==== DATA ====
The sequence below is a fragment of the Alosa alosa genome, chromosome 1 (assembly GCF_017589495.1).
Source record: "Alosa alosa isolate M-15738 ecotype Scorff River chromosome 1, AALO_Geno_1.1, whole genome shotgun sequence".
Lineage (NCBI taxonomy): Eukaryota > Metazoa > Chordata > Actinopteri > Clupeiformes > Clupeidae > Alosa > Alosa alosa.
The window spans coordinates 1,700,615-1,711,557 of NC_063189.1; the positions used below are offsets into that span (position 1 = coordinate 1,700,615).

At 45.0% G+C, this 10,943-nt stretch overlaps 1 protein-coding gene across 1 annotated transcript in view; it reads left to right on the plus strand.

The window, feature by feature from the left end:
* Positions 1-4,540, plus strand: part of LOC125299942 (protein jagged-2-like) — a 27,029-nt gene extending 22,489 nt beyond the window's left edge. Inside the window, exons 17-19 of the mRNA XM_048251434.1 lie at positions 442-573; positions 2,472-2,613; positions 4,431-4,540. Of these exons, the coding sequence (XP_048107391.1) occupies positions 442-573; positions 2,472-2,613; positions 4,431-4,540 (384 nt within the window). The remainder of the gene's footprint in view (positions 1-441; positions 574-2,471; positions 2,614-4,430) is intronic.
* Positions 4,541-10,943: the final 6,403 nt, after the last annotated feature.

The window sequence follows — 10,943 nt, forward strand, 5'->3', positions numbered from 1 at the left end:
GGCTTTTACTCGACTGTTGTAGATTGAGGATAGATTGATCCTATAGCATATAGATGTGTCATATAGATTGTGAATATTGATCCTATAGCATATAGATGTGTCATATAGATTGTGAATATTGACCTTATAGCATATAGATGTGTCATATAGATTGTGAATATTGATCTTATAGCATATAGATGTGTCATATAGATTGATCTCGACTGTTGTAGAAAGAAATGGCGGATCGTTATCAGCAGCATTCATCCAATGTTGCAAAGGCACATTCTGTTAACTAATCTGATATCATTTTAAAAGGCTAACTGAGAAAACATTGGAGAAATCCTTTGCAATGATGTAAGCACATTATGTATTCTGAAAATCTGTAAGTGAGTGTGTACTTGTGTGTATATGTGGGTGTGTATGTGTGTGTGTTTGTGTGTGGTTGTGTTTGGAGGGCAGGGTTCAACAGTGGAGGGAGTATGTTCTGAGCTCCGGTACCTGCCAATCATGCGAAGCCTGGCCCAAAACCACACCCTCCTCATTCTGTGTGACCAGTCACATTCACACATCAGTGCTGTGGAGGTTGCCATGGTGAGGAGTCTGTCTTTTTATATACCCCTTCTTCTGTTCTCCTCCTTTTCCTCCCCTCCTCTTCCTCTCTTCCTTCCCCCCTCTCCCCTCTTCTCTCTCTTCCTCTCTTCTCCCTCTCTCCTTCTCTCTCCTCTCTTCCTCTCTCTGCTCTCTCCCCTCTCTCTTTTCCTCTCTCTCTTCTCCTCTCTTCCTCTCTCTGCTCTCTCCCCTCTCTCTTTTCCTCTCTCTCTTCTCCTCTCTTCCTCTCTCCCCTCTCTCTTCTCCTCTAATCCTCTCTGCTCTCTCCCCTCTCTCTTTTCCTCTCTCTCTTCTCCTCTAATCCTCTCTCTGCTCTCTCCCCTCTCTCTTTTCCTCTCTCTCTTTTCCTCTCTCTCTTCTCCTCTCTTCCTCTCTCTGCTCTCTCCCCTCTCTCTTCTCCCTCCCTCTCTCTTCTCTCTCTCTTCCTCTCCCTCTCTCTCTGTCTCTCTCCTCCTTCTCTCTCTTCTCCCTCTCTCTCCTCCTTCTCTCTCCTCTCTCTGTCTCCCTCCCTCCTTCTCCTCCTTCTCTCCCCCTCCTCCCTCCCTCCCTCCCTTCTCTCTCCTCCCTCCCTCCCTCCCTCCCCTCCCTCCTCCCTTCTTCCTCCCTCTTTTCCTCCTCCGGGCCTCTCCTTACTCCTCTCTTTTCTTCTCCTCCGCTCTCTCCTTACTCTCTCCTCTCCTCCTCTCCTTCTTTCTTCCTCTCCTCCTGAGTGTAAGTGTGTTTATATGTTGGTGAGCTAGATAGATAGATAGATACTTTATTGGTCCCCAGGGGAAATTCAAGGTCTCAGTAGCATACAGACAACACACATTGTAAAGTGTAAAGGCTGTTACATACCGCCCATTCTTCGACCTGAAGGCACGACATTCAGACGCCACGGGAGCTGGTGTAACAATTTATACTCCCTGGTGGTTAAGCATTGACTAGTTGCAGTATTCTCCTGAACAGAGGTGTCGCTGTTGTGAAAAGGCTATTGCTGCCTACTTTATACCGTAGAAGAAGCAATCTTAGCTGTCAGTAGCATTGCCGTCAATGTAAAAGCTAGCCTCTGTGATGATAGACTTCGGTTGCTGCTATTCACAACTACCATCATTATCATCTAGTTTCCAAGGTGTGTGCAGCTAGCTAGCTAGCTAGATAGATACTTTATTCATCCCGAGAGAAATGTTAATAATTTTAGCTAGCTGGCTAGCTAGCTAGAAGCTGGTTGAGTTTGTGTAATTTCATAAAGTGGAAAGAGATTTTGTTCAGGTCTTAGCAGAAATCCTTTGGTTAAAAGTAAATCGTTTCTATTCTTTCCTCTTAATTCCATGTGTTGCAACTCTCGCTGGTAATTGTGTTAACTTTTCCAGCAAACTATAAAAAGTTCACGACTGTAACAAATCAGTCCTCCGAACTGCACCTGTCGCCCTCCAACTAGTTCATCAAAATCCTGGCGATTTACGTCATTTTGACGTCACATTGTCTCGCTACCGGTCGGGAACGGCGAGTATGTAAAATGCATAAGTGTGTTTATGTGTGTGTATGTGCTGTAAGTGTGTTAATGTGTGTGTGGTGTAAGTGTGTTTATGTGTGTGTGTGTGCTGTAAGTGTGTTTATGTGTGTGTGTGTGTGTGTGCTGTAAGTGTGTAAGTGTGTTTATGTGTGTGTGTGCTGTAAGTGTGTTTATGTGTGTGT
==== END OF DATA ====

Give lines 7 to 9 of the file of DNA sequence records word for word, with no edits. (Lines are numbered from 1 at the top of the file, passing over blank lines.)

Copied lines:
* Positions 1-4,540, plus strand: part of LOC125299942 (protein jagged-2-like) — a 27,029-nt gene extending 22,489 nt beyond the window's left edge. Inside the window, exons 17-19 of the mRNA XM_048251434.1 lie at positions 442-573; positions 2,472-2,613; positions 4,431-4,540. Of these exons, the coding sequence (XP_048107391.1) occupies positions 442-573; positions 2,472-2,613; positions 4,431-4,540 (384 nt within the window). The remainder of the gene's footprint in view (positions 1-441; positions 574-2,471; positions 2,614-4,430) is intronic.
* Positions 4,541-10,943: the final 6,403 nt, after the last annotated feature.

The window sequence follows — 10,943 nt, forward strand, 5'->3', positions numbered from 1 at the left end: